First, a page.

Johnny Spillane was as surprised as anyone.
"Never in my wildest dream did I expect to win," Spillane said last week after winning gold at the Nordic Combined World Championship in Val di Fiemme, Italy.
Not enough can be said about Spillane's historic win, the first time an American has won a Nordic combined gold medal in either the Olympics or the World Championships.
Nordic skiing in general has not exactly captured the imagination of America's sports-crazed public. Most sports fans can't describe what's involved in Nordic combined, which pairs ski jumping and cross country skiing.
We're not so naÃive as to believe Spillane's victory will change that significantly. But after years of steady progress by the U.S. team, Spillane's win was a major breakthrough, proving the Americans can compete with the Germans, Austrians and Norwegians who have dominated the sport for so long. In fact, in Friday's 7.5-kilometer cross country race, Spillane caught and passed Austria's Felix Gottwald and Germany's Ronny Ackermann -- arguably the two greatest Nordic combined skiers in the world -- in the final 150 meters to win.
And how fitting it was that Todd Lodwick lifted Spillane onto his shoulders following Spillane's win in Italy. Just a year ago, Lodwick scored the highest finish ever by an American Nordic combined skier in the Olympics. On Friday, there they were, two young men from Steamboat Springs halfway around the world celebrating this country's greatest moment in Nordic combined skiing.
Spillane's win is a classic hometown-boy made good tale and certainly it is cause for all of Steamboat to be proud. It also underscores the importance of the Colorado Ski Heritage Project, a $2.4 million effort to upgrade the ski jumps at Howelsen Hill.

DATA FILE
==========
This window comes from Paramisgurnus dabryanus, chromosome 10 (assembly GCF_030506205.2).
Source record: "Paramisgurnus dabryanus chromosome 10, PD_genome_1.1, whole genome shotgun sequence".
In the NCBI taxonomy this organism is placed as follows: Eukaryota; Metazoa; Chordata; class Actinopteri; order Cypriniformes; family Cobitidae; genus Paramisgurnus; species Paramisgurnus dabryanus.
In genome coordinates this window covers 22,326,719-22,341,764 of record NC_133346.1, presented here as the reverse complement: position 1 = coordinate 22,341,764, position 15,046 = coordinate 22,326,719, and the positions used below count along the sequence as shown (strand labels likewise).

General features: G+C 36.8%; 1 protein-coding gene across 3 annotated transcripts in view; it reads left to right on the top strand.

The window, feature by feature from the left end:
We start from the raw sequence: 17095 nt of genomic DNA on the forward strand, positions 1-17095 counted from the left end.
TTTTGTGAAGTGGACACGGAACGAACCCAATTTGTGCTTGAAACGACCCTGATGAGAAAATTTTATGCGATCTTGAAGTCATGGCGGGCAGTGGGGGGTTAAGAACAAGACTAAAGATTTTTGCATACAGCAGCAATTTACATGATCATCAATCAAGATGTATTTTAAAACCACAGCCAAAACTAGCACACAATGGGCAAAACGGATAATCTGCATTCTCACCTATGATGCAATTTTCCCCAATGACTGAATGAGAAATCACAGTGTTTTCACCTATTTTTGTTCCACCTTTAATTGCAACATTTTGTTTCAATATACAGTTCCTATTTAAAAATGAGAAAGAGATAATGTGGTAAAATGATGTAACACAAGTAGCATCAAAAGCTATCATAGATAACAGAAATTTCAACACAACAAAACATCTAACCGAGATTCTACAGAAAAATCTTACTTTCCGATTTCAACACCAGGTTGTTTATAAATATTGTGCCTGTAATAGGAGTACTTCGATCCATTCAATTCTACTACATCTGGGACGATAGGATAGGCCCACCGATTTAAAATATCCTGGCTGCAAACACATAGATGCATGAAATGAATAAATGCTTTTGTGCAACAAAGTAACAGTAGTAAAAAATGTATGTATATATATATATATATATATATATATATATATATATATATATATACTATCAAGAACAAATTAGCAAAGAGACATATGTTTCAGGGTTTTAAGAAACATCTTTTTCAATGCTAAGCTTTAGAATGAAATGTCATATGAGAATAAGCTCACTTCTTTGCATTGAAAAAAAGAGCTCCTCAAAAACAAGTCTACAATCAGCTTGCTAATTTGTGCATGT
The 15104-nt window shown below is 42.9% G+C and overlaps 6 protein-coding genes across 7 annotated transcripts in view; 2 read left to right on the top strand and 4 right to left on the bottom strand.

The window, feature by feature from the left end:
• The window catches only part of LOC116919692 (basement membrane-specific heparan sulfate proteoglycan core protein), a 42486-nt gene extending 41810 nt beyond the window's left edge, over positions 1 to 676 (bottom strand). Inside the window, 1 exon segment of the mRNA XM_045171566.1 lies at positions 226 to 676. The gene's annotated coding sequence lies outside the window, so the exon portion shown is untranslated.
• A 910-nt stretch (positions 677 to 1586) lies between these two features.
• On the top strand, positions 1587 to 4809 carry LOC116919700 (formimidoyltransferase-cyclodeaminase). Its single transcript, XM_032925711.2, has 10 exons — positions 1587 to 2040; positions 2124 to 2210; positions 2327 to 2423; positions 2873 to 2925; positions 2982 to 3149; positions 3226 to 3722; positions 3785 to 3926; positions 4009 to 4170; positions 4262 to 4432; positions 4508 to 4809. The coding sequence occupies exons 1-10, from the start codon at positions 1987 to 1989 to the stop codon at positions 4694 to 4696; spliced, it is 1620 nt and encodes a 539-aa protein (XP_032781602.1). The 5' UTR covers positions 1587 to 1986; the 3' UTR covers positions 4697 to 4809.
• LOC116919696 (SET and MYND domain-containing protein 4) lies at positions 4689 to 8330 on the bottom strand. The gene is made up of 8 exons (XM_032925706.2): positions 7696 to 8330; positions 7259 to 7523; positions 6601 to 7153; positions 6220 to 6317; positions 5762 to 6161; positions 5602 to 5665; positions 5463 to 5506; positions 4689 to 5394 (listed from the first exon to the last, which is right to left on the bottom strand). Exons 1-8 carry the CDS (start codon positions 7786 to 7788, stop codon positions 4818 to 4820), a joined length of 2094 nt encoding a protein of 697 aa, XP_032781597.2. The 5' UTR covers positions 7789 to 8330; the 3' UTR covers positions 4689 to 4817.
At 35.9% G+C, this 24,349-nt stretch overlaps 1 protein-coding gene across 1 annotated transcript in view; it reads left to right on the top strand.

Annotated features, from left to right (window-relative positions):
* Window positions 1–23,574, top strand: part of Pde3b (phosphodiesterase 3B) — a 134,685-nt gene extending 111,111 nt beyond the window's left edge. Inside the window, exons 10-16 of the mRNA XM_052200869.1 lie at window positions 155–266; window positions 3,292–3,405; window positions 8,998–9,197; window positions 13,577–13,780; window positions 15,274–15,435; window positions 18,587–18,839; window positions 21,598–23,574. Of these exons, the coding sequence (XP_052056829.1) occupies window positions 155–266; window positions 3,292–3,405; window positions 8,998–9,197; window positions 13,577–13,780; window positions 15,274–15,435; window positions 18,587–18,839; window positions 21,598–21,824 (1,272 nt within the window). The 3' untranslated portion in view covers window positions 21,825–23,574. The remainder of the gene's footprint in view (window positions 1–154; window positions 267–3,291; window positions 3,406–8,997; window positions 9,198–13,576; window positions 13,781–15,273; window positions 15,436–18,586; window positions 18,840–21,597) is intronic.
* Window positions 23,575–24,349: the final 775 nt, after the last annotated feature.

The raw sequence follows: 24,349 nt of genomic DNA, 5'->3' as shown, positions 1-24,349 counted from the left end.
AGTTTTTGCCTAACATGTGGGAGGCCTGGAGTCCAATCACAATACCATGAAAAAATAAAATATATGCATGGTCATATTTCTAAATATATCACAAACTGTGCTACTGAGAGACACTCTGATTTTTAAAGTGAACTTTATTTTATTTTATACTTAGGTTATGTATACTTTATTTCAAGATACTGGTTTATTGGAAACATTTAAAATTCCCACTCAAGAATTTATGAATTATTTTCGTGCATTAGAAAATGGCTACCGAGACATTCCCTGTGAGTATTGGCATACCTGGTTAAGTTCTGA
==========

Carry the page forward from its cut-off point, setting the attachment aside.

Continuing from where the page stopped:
An open house about the project will be held today at Olympian Hall and Thursday at Centennial Hall. The project involves increasing snowmaking on the K-90 and K-114 jumps and covering the K-65 jump with plastic so it can be utilized year-round. About $400,000 still must be raised to complete the project.
The planned upgrade is just the first step in keeping Howelsen Hill competitive with other ski jumping facilities around the country. If others are going to follow in the footsteps of Spillane and Lodwick, Steamboat will need to cover the K-90 and K-114 jumps in plastic as well.
Following last year's Olympics, Spillane and other members of the U.S. Nordic combined team moved to Park City, Utah, so they could train throughout the year. All of the jumps in Park City are covered in plastic.
"It was a big sacrifice, because I love Steamboat," Spillane said. "But I wanted to be the best that I could be and I needed to train every day."
Spillane's historic win is a signature moment in Steamboat Springs' rich skiing history. Here is hoping that, with upgraded jumps at Howelsen, there will be more moments like it for future Steamboat skiers.